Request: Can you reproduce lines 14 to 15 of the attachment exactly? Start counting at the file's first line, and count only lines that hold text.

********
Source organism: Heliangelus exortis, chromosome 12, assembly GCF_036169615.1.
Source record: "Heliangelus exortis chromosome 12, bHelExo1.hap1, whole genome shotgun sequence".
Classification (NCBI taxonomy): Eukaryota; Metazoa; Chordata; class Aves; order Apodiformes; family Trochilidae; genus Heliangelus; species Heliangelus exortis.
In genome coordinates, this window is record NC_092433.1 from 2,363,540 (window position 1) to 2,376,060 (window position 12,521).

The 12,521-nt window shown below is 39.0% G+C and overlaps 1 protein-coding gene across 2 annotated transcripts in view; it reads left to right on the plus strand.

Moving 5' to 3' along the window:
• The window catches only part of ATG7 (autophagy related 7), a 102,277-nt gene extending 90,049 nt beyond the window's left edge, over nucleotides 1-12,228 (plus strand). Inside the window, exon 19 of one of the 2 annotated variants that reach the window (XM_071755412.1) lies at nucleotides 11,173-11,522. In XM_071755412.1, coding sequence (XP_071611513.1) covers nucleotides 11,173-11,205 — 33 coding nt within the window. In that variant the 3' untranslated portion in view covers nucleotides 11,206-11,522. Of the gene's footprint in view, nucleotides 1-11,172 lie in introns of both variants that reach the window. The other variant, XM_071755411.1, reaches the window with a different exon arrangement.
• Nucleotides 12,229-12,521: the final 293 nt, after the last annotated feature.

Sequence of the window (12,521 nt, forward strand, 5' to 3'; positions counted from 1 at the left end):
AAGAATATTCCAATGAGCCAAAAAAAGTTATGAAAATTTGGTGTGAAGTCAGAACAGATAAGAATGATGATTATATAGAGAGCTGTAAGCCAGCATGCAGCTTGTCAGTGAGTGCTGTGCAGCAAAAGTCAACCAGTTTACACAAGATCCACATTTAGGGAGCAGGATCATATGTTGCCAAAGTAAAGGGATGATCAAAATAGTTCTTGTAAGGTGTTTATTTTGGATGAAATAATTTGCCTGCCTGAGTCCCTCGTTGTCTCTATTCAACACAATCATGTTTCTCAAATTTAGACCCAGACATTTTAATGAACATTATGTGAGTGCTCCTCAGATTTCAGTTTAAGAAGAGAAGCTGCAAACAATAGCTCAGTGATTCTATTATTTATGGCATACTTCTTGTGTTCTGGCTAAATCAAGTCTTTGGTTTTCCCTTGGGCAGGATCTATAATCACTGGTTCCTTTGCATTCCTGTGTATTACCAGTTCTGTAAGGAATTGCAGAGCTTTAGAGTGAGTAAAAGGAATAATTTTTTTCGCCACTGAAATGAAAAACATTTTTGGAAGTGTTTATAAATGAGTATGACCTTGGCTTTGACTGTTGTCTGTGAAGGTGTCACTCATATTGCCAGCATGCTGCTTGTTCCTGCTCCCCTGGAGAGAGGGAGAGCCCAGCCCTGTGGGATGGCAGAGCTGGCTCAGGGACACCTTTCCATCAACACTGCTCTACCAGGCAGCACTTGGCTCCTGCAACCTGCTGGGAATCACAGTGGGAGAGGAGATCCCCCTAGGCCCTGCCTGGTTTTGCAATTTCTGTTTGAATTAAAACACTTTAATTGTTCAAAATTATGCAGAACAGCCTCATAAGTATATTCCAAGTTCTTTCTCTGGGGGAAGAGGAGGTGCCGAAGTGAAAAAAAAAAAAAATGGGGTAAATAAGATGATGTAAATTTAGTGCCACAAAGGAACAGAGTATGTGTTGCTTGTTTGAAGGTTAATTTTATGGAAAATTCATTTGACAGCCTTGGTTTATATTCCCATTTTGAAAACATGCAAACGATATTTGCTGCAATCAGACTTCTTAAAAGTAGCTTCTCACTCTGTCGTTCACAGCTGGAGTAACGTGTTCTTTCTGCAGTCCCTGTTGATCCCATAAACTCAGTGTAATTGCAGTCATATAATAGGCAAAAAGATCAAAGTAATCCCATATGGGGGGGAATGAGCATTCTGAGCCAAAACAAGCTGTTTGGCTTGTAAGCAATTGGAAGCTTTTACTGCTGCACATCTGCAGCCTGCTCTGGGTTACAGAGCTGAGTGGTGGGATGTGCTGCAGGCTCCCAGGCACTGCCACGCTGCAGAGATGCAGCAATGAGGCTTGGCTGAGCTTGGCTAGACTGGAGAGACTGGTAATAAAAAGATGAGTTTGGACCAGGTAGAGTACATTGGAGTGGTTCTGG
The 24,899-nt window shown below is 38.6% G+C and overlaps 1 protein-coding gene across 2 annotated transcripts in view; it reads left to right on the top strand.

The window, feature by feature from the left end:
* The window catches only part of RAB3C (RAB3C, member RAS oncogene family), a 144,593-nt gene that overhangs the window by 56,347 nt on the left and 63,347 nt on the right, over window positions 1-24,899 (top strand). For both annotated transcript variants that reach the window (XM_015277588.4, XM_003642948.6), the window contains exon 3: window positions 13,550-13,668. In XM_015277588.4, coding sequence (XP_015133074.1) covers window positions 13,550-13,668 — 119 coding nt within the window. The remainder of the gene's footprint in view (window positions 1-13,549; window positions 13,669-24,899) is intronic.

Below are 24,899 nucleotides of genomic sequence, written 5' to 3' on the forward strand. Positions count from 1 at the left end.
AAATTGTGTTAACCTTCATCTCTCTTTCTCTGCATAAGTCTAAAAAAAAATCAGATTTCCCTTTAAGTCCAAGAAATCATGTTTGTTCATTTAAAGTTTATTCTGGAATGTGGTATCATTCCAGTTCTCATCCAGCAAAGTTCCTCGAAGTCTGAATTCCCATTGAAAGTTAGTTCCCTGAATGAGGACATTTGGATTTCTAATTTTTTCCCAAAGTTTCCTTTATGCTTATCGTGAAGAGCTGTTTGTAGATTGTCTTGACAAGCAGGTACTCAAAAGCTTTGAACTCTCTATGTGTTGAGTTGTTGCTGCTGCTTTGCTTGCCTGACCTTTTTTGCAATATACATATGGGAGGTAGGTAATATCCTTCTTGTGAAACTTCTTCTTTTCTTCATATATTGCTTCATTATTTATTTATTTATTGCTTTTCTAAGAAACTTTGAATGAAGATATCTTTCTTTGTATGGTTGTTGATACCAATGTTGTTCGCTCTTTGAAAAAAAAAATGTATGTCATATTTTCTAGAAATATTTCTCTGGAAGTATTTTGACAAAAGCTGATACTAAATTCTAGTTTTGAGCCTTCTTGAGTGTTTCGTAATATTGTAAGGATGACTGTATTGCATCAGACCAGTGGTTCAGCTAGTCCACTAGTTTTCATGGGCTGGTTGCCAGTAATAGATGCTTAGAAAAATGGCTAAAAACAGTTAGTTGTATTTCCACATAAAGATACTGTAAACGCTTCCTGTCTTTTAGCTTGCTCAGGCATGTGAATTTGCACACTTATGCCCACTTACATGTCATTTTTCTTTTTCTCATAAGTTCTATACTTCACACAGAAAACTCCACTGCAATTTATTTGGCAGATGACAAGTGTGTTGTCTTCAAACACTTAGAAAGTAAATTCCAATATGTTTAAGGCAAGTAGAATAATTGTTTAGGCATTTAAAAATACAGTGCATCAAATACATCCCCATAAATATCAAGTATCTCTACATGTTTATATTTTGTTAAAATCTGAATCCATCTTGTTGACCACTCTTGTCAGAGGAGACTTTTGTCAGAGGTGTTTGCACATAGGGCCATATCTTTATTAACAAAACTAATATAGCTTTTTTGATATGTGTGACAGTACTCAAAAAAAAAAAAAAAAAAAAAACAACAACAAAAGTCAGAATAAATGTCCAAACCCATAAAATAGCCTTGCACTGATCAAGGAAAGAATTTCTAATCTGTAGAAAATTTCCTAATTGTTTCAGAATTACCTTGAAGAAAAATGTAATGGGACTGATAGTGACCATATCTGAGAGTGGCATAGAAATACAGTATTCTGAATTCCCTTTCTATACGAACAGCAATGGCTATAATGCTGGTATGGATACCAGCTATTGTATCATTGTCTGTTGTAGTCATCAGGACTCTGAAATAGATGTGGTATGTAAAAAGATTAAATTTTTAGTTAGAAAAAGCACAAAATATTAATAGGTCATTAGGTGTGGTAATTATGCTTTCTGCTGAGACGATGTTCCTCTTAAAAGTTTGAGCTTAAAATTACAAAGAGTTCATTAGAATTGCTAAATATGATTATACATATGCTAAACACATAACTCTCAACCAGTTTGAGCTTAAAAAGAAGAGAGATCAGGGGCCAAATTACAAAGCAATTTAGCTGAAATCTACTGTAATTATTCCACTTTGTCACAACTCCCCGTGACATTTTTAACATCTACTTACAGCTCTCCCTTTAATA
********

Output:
Below are 24,899 nucleotides of genomic sequence, written 5' to 3' on the forward strand. Positions count from 1 at the left end.
AAATTGTGTTAACCTTCATCTCTCTTTCTCTGCATAAGTCTAAAAAAAAATCAGATTTCCCTTTAAGTCCAAGAAATCATGTTTGTTCATTTAAAGTTTATTCTGGAATGTGGTATCATTCCAGTTCTCATCCAGCAAAGTTCCTCGAAGTCTGAATTCCCATTGAAAGTTAGTTCCCTGAATGAGGACATTTGGATTTCTAATTTTTTCCCAAAGTTTCCTTTATGCTTATCGTGAAGAGCTGTTTGTAGATTGTCTTGACAAGCAGGTACTCAAAAGCTTTGAACTCTCTATGTGTTGAGTTGTTGCTGCTGCTTTGCTTGCCTGACCTTTTTTGCAATATACATATGGGAGGTAGGTAATATCCTTCTTGTGAAACTTCTTCTTTTCTTCATATATTGCTTCATTATTTATTTATTTATTGCTTTTCTAAGAAACTTTGAATGAAGATATCTTTCTTTGTATGGTTGTTGATACCAATGTTGTTCGCTCTTTGAAAAAAAAAATGTATGTCATATTTTCTAGAAATATTTCTCTGGAAGTATTTTGACAAAAGCTGATACTAAATTCTAGTTTTGAGCCTTCTTGAGTGTTTCGTAATATTGTAAGGATGACTGTATTGCATCAGACCAGTGGTTCAGCTAGTCCACTAGTTTTCATGGGCTGGTTGCCAGTAATAGATGCTTAGAAAAATGGCTAAAAACAGTTAGTTGTATTTCCACATAAAGATACTGTAAACGCTTCCTGTCTTTTAGCTTGCTCAGGCATGTGAATTTGCACACTTATGCCCACTTACATGTCATTTTTCTTTTTCTCATAAGTTCTATACTTCACACAGAAAACTCCACTGCAATTTATTTGGCAGATGACAAGTGTGTTGTCTTCAAACACTTAGAAAGTAAATTCCAATATGTTTAAGGCAAGTAGAATAATTGTTTAGGCATTTAAAAATACAGTGCATCAAATACATCCCCATAAATATCAAGTATCTCTACATGTTTATATTTTGTTAAAATCTGAATCCATCTTGTTGACCACTCTTGTCAGAGGAGACTTTTGTCAGAGGTGTTTGCACATAGGGCCATATCTTTATTAACAAAACTAATATAGCTTTTTTGATATGTGTGACAGTACTCAAAAAAAAAAAAAAAAAAAAAACAACAACAAAAGTCAGAATAAATGTCCAAACCCATAAAATAGCCTTGCACTGATCAAGGAAAGAATTTCTAATCTGTAGAAAATTTCCTAATTGTTTCAGAATTACCTTGAAGAAAAATGTAATGGGACTGATAGTGACCATATCTGAGAGTGGCATAGAAATACAGTATTCTGAATTCCCTTTCTATACGAACAGCAATGGCTATAATGCTGGTATGGATACCAGCTATTGTATCATTGTCTGTTGTAGTCATCAGGACTCTGAAATAGATGTGGTATGTAAAAAGATTAAATTTTTAGTTAGAAAAAGCACAAAATATTAATAGGTCATTAGGTGTGGTAATTATGCTTTCTGCTGAGACGATGTTCCTCTTAAAAGTTTGAGCTTAAAATTACAAAGAGTTCATTAGAATTGCTAAATATGATTATACATATGCTAAACACATAACTCTCAACCAGTTTGAGCTTAAAAAGAAGAGAGATCAGGGGCCAAATTACAAAGCAATTTAGCTGAAATCTACTGTAATTATTCCACTTTGTCACAACTCCCCGTGACATTTTTAACATCTACTTACAGCTCTCCCTTTAATA